Author’s Note: “We can’t see dark energy or dark matter. We can’t see infrared, or ultraviolet light, yet we investigated and discovered they are real. What else exists beyond the limitations of our 5 senses? The energy of consciousness? The frequency of love? Perhaps life continues in a form currently beyond our ability to perceive it. My mother was dying. I asked her to send me a sign if she could.”
Devotion, A Ghost Story
MY 95-YEAR-OLD MOTHER and I have a secret word she’ll use to communicate with me after she dies. In anticipation of grief, I wanted a sign to prove we continue to exist after death (and I don’t mean as stardust or memory, but in a personal, recognizable way).
We came up with this code nearly six years ago. It was spring, so I’d brought her purple lilacs in a silver vase. Because they were her favorite flower, I’d brought my mother lilacs every spring of my life. When I was very young and we had none in our yard, I’d pilfer a neighbor’s burgeoning hedge. It’s likely my mother knew she’d received stolen goods, but inhaling their heady scent, she asked me nothing I’d have to deny. When the inevitable day comes, my two older sisters and I will plant lilacs on her grave and pray the midwestern prairie to which we return her gets enough annual rainfall to produce an abundance of blossoms.
The word we have chosen is not hard to remember, but as her mind fogs with dementia, I feel the need to review. “What’s the word, Mom?” I ask. From the Early American sofa in her assisted living apartment, she stares at the floor in good-natured concentration, as if the word might be found on the rug. “Potato!” she cries out with sudden satisfaction.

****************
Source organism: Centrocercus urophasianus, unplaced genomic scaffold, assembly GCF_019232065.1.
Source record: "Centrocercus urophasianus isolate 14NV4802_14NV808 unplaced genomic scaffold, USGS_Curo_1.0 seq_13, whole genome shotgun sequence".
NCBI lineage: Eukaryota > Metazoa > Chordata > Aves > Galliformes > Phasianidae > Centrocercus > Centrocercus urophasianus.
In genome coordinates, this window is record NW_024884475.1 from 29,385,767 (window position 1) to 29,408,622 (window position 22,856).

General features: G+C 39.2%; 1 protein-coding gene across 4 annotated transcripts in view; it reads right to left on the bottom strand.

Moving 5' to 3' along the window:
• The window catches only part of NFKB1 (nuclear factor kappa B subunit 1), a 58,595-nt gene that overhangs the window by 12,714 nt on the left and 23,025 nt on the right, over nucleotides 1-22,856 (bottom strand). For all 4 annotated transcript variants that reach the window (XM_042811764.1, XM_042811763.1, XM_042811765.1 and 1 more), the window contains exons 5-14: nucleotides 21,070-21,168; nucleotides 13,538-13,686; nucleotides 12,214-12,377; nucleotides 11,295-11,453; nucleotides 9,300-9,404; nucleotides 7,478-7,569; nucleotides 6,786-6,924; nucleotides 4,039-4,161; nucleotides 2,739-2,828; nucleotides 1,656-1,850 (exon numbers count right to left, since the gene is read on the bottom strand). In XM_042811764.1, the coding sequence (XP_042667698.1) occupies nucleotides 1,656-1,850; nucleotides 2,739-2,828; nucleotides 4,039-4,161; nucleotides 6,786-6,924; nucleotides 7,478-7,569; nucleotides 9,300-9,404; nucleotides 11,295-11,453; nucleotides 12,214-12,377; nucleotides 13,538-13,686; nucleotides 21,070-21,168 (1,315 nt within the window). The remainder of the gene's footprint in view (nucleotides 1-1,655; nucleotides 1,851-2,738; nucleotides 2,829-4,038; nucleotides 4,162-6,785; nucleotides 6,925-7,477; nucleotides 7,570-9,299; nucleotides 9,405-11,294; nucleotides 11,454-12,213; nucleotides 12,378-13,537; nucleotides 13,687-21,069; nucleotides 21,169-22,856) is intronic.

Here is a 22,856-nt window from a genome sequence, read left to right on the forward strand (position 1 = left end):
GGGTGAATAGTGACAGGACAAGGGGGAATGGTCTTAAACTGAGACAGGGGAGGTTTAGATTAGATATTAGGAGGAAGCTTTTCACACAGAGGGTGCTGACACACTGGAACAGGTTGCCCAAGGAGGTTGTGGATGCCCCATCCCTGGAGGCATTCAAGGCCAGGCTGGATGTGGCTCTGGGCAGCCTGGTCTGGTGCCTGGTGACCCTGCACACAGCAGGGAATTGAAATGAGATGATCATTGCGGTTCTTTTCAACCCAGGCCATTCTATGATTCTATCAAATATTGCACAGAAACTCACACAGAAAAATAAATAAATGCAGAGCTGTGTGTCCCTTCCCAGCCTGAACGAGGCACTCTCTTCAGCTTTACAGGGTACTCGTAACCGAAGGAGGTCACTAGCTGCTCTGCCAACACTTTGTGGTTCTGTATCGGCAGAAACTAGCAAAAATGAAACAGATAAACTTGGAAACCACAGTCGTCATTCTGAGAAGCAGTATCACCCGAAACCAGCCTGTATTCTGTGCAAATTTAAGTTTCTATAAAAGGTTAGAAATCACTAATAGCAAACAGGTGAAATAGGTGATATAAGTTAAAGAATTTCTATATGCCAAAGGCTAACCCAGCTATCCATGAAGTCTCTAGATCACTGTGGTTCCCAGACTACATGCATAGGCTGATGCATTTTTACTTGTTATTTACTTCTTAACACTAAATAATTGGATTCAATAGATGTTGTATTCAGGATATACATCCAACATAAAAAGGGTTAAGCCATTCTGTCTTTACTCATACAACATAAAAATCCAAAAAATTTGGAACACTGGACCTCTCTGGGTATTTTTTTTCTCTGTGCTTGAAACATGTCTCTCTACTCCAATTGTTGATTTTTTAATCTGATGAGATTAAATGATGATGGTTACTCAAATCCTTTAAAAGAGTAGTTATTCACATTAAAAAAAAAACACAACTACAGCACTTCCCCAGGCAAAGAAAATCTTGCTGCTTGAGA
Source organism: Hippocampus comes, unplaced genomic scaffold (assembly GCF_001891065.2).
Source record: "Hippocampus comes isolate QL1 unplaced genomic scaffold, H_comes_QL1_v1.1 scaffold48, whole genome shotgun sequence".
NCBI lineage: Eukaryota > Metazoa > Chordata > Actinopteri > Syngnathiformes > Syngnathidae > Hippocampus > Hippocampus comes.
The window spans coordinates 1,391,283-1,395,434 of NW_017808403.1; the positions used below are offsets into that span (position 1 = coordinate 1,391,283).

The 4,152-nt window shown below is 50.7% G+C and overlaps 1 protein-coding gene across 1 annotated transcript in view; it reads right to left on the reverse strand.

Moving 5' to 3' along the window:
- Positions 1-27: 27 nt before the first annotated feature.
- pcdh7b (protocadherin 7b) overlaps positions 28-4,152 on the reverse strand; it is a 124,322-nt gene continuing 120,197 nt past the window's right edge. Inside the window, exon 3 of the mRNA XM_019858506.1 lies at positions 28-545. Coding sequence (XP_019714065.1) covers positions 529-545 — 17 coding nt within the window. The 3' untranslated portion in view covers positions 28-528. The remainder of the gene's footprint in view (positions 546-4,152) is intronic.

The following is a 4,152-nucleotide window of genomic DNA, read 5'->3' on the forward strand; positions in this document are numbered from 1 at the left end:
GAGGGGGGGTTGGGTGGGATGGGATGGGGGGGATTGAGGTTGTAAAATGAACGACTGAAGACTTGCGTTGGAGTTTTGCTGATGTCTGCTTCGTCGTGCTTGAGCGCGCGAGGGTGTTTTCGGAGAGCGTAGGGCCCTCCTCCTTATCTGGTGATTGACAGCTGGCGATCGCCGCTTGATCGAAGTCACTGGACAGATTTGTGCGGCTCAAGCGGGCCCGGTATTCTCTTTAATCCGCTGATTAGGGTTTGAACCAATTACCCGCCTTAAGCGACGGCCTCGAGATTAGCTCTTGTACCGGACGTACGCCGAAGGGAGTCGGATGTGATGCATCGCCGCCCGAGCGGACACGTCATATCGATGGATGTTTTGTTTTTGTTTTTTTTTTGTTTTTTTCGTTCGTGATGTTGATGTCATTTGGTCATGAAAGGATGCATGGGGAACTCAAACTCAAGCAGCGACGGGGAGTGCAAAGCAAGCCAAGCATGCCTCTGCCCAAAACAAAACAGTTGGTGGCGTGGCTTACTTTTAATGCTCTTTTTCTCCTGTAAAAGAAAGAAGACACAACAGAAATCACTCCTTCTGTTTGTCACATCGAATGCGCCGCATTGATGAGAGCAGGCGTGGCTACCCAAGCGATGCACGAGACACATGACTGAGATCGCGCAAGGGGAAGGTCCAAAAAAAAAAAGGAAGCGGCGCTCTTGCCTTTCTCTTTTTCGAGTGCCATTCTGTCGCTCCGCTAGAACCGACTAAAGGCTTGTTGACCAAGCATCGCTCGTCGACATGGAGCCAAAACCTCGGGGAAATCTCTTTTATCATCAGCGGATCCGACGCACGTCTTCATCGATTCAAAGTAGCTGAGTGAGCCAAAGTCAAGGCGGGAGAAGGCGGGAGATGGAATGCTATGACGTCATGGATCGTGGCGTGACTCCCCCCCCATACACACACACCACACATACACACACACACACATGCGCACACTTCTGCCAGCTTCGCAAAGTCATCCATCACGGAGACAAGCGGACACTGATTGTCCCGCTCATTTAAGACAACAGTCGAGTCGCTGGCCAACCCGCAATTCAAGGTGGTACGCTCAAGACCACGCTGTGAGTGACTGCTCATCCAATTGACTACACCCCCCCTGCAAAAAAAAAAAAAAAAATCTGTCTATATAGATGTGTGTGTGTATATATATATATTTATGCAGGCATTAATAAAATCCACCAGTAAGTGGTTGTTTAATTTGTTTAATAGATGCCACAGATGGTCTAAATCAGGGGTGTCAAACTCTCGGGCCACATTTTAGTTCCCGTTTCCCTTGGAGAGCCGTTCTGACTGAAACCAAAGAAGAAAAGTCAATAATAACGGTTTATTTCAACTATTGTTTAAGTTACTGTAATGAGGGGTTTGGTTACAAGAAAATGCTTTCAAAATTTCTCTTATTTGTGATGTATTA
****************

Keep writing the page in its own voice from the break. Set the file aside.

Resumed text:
Closer. I can see how she’s filed the word by syllable and first letter and hope her wits are restored at the time of her death. I also hope the sudden appearance of that word will comfort me when the time comes, though it may only echo the injury, like pressing a bruise.
The worst thing about my mother is her chronic anxiety. Her capacity for predicting the worst has meant I can never share my own worry. The best thing is harder to specify. When I confided a terrifying, recurrent nightmare at the age of six, she rocked me in her arms and said, “Next time, just imagine I am standing in front of you. Nothing bad can get past me, now or ever.” This is how I will know you still love me, I think to myself, and I whisper the word in her ear again and again.
With Dad, proof that life exceeds death manifested abruptly and unexpectedly. He’d been dead for two decades. And then he showed up.
Over a glass of pinot noir at The Charthouse, a friend had confided she’d met a medium at a dinner party whose messages were stunningly accurate. “She’s amazing,” Vicki said. It was happy hour on a Friday evening. I leaned forward to hear through the cacophony of laughter and conversation bubbling around us. “She warned me there was something wrong with my eyes, and the ophthalmologist found there was!”
“How does she do it?” I asked.
“She communicates with dead people—relatives of yours— people in spirit who care about you.”
People in spirit care about me?
Utterly charmed by that possibility, I made a note to get this woman’s name. I had some risky decisions to make and was paralyzed by fear and ambivalence. If any kind spirits cared to weigh in, a cosmic perspective was welcomed.
On an April afternoon a few weeks later, I arrived at the modest townhouse of an evidentiary medium named Allyson. Blush-pink tulips brightened her front step. No weird statuary. Wearing jeans and a blousy-flowered top, Allyson was clearly surprised as she held open the door—she’d been expecting a regular client with a near-identical name. A bonus in the credibility department, I thought, shaking hands. Without the right name, she can’t have done any research online.